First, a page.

The military uses some of the most technologically sophisticated machinery and innovative medical techniques in history. But a disturbing current of pseudoscience in the military is wasting money, perpetuating myths, and putting our troops in danger. I am a retired U.S. Air Force colonel, so this hits close to home. An organization I was once proud to belong to has become a source of embarrassment.

The most appalling episode was the bomb detector scandal. Our military was trying to protect its soldiers and civilians with dowsing rods—very expensive, deceptively high-tech-looking electronic wands that worked no better at detecting bombs than would a forked stick or a coin toss. Aside from being supremely unintelligent, the whole episode was tainted with conflicts of interest. Mother Jones reported that a high-powered Pentagon official and her family had money invested in these bogus devices.

Another ongoing DoD failure is the infiltration of quackery into military medicine. It's not as dangerous to our troops as a bomb detector that can't detect bombs, but it's wasting tax dollars and medical resources on unscientific mumbo-jumbo that "works" only as a placebo. In some cases, it is demonstrably harmful.

Acupuncture is based on a mythical, nebulous energy called qi that has never been detected, even though scientific instruments are capable of measuring quantum energies at the subatomic level. It is said to flow through hypothetical meridians and to be altered by sticking needles into hypothetical acupuncture points. Originally, there were 360 acupuncture points, corresponding to the days of the year, which is not surprising since the idea grew out of astrology. Now so many acupoints have been described that one wag suggested there was no place left on the skin that wasn't an acupuncture point in someone's system.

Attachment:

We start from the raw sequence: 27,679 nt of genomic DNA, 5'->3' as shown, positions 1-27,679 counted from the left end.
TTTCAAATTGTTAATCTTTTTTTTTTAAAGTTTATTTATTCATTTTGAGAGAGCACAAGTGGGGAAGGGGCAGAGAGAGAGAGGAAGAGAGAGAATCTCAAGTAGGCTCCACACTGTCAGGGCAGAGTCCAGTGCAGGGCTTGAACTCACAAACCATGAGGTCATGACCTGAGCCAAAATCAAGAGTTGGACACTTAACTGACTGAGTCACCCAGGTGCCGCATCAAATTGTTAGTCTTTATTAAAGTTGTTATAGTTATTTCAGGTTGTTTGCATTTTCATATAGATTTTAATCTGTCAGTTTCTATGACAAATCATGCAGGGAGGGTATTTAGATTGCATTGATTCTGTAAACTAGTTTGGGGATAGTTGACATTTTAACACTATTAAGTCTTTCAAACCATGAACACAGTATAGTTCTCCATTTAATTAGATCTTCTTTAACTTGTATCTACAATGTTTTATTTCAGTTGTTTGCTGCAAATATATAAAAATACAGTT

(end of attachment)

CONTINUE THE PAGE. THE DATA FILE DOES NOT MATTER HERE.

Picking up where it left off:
Many proponents of acupuncture reject the esoteric explanations but believe acupuncture has a real physiological effect. Various mechanisms have been proposed, but none is convincing. Needling can release pain-killing endorphins in the brain, but that's a nonspecific effect: Placebo pills do the same thing, and just throwing a stick for a dog releases endorphins in the dog's brain.

We don't need to know how it works to know if it works. Acupuncture has been tested repeatedly and found wanting. Studies have shown that it doesn't matter where you stick the needles, and it doesn't matter whether you pierce the skin. Stimulating intact skin with toothpicks or electricity works just as well. The crucial factor seems to be whether patients believe they are getting acupuncture.

The claimed benefits of acupuncture range from treating infertility to aiding smoking cessation, but the evidence argues against its usefulness for anything but easing pain and possibly nausea. A recent comprehensive review of the literature by Edzard Ernst found little evidence that acupuncture is even truly effective for pain. He also found 95 published cases of serious adverse effects, including death. There is a double standard here: The quality of evidence offered to support acupuncture would not pass muster for a proposed prescription drug.

Some acupuncturists have accepted that the evidence is lacking and are now saying: "Maybe it's just a placebo, but let's use it anyway. Placebos are good." But placebos amount to lying to the patient. Surely our troops deserve better.